Last week, some of you may have seen this article about a study on Australian aboriginies. The study suggests that, even without having the language to describe numbers, the human mind has an innate ability to count and differentiate between numbers.

The study focused on two Aborigine tribes in Australia, and found that even though both tribes lack words for individual numbers (the languages only have words to describe ‘one,’ ‘two,’ ‘few,’ and ‘many’), members of the tribe nevertheless seem to have a sense for different numbers and counting. This conclusion was reached, for example, by banging two sticks together n times, and asking children to represent those n times with concrete objects.

I am no linguist, so I cannot speak to the linguistic ramifications of this study. From a mathematical viewpoint, however, it is certainly a good thing to hear, because it suggests that the ability to count is innate within all of us, independent (in a sense) of processes so natural that we take them for granted (e.g. language).

It is tempting to extrapolate broad claims from this, e.g. mathematics is so fundamental, we all have an ingrained understanding of it on a basic level. This may sound a bit insulting, however, to those who have struggled in their math career, and is also a bit unfair since we can’t really extrapolate much about mathematics in general on the basis of this one study. However, the suggestion that such a fundamental mathematics principal is somehow innately wired into our brain hopefully will help persuade skeptics that, at least on some level, mathematics is not a black box – in fact, the theory is often developed from natural and intuitive principles, and is motivated by the desire to solve real-world problems.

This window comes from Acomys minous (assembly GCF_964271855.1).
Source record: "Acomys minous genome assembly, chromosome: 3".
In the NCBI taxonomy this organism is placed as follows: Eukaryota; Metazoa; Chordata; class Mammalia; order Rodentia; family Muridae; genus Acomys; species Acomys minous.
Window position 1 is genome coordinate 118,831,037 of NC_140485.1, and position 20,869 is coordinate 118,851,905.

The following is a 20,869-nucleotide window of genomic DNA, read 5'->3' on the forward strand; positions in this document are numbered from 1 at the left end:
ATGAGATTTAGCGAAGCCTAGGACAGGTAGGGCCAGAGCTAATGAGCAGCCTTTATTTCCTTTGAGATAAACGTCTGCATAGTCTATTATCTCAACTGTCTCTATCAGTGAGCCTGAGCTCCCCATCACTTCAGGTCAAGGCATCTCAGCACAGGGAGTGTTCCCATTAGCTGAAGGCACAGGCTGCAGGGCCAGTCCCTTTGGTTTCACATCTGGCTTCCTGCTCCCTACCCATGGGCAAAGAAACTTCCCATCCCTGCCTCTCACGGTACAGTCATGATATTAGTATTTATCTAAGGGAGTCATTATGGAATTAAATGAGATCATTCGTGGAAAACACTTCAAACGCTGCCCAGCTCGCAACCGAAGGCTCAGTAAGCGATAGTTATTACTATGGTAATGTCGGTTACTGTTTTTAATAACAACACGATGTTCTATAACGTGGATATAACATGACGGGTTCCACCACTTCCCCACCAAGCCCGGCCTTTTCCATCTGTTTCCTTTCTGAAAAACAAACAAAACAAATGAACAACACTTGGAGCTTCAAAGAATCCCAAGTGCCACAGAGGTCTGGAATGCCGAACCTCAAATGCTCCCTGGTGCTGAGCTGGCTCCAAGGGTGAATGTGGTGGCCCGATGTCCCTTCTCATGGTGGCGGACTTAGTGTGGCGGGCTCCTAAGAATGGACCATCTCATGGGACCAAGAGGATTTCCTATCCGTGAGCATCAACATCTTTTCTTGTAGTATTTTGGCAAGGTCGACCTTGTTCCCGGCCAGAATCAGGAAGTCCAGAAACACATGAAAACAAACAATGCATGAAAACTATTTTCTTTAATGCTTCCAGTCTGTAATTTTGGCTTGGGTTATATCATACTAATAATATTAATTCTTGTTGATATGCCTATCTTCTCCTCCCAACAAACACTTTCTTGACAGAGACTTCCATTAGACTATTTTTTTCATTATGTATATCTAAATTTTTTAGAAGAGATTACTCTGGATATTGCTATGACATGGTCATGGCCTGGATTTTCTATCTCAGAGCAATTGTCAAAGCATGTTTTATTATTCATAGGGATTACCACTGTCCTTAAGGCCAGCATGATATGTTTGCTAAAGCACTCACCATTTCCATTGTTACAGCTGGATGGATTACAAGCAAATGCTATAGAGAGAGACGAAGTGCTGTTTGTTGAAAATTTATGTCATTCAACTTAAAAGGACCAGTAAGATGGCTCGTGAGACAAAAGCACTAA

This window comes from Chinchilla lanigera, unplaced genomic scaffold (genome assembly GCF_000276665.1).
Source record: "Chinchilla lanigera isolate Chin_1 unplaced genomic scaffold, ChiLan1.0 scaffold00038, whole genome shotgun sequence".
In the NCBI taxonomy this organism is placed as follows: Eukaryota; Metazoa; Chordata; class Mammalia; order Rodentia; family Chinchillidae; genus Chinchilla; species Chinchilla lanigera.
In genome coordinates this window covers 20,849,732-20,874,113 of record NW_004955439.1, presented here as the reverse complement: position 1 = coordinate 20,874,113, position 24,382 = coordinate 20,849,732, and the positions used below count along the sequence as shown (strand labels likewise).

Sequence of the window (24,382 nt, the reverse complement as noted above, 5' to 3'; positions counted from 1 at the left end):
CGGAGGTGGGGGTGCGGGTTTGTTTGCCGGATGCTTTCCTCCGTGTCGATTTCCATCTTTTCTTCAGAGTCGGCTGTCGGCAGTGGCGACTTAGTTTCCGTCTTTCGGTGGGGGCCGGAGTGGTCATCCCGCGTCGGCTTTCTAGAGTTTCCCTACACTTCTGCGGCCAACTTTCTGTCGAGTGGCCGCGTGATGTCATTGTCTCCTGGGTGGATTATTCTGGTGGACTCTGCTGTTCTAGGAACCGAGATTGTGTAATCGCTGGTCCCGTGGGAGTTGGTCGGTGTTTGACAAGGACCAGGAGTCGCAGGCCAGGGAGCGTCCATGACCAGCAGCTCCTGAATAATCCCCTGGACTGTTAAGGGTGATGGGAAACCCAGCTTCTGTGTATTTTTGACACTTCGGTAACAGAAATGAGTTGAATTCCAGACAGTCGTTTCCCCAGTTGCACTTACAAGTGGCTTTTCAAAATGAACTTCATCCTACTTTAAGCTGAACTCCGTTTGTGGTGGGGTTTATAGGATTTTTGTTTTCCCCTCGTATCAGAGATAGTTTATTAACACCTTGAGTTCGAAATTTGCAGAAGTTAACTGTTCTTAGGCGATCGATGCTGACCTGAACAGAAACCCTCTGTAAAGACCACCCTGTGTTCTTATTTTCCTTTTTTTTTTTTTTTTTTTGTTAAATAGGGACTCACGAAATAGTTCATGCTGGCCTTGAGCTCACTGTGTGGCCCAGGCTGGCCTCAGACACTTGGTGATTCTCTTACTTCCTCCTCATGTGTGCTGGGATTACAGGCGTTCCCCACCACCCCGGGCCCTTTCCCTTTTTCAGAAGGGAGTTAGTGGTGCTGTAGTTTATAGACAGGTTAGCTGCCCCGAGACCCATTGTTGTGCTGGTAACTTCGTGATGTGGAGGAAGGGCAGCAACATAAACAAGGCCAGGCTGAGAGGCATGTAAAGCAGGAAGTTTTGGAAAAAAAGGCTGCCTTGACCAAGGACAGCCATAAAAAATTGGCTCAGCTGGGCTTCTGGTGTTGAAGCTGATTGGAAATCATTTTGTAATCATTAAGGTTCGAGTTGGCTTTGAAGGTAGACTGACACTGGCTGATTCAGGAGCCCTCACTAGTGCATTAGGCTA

At the same time, one hopes this news does not spell the end for Count von Count. Even though we apparently can count without the language to describe what we are doing, having the language certainly can’t be a bad thing, can it? For his sake, let’s hope not.

Count von Count may need to diversify.

You had better get a comment from Gabe-o on this one!

i. love. that you have a math blog.

In a lot of ways, this is part of a larger linguistic question: the Sapir-Whorf hypothesis. The SWH (loosely) says that our language usage shapes our thoughts. Obviously that’s true to some extent, but how much? Does not having a word for a concept prevent you from understanding the concept? Almost certainly not, and I think that’s what this study shows in the special case of numbers.

The bigger question is whether lacking a word for a concept impedes understanding, and if so how much. I guess it would be interesting to compare counting abilities of ‘one-two-many’ speakers and ‘one-two-three’ speakers.

All that said, though, I would be very reluctant to say that this indicates that there is any innateness to counting. And even if counting is innate, counting could exist as a skill separate from any math. People could think of the number line as no more logically ordered than the alphabet. ’3′ follows ’2′ as surely as ‘C’ follows ‘B’, and if you hit a stick nine times, I could count up to ‘G’, but that doesn’t mean that I would associate ‘G’ with the abstract mathematical notion of nine.

But I may be saying all this in hopes that Count Von Count will stay gainfully employed. The aristocracy doesn’t pay as well as it used to.

Also, you may be interested in the recent research on the Piraha. They’re an Amazonian tribe that appears not to use linguistic recursion, which is totally irrelevant to your point. The more relevant point is that there has been some question, if I remember correctly, as to what their counting abilities are.